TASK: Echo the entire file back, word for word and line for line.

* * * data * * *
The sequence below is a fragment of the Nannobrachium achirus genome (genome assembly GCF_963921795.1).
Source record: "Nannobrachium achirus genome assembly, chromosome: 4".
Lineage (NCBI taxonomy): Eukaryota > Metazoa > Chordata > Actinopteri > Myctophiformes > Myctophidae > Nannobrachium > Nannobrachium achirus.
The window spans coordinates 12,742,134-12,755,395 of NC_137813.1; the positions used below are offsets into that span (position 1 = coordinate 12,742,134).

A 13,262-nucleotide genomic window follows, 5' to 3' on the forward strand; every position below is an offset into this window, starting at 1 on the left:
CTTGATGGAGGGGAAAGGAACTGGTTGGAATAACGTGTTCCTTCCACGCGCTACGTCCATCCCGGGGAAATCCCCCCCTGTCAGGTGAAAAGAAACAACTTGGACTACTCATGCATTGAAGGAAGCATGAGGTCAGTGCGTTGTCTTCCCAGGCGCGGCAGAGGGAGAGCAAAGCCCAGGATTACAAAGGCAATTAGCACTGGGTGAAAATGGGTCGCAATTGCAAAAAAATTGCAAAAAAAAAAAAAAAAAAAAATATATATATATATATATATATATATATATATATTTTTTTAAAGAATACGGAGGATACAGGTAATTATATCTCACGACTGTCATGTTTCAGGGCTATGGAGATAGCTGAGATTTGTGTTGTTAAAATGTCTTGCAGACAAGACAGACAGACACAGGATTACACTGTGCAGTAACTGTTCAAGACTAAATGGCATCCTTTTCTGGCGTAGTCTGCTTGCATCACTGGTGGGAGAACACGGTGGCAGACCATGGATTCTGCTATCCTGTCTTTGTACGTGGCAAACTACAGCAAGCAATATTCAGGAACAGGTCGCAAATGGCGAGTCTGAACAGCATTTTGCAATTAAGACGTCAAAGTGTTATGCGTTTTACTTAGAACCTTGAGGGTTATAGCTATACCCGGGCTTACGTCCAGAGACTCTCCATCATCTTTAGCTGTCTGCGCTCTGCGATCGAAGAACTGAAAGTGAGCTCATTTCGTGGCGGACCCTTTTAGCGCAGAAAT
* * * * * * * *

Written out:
The sequence below is a fragment of the Nannobrachium achirus genome (genome assembly GCF_963921795.1).
Source record: "Nannobrachium achirus genome assembly, chromosome: 4".
Lineage (NCBI taxonomy): Eukaryota > Metazoa > Chordata > Actinopteri > Myctophiformes > Myctophidae > Nannobrachium > Nannobrachium achirus.
The window spans coordinates 12,742,134-12,755,395 of NC_137813.1; the positions used below are offsets into that span (position 1 = coordinate 12,742,134).

A 13,262-nucleotide genomic window follows, 5' to 3' on the forward strand; every position below is an offset into this window, starting at 1 on the left:
CTTGATGGAGGGGAAAGGAACTGGTTGGAATAACGTGTTCCTTCCACGCGCTACGTCCATCCCGGGGAAATCCCCCCCTGTCAGGTGAAAAGAAACAACTTGGACTACTCATGCATTGAAGGAAGCATGAGGTCAGTGCGTTGTCTTCCCAGGCGCGGCAGAGGGAGAGCAAAGCCCAGGATTACAAAGGCAATTAGCACTGGGTGAAAATGGGTCGCAATTGCAAAAAAATTGCAAAAAAAAAAAAAAAAAAAAATATATATATATATATATATATATATATATATATTTTTTTAAAGAATACGGAGGATACAGGTAATTATATCTCACGACTGTCATGTTTCAGGGCTATGGAGATAGCTGAGATTTGTGTTGTTAAAATGTCTTGCAGACAAGACAGACAGACACAGGATTACACTGTGCAGTAACTGTTCAAGACTAAATGGCATCCTTTTCTGGCGTAGTCTGCTTGCATCACTGGTGGGAGAACACGGTGGCAGACCATGGATTCTGCTATCCTGTCTTTGTACGTGGCAAACTACAGCAAGCAATATTCAGGAACAGGTCGCAAATGGCGAGTCTGAACAGCATTTTGCAATTAAGACGTCAAAGTGTTATGCGTTTTACTTAGAACCTTGAGGGTTATAGCTATACCCGGGCTTACGTCCAGAGACTCTCCATCATCTTTAGCTGTCTGCGCTCTGCGATCGAAGAACTGAAAGTGAGCTCATTTCGTGGCGGACCCTTTTAGCGCAGAAAT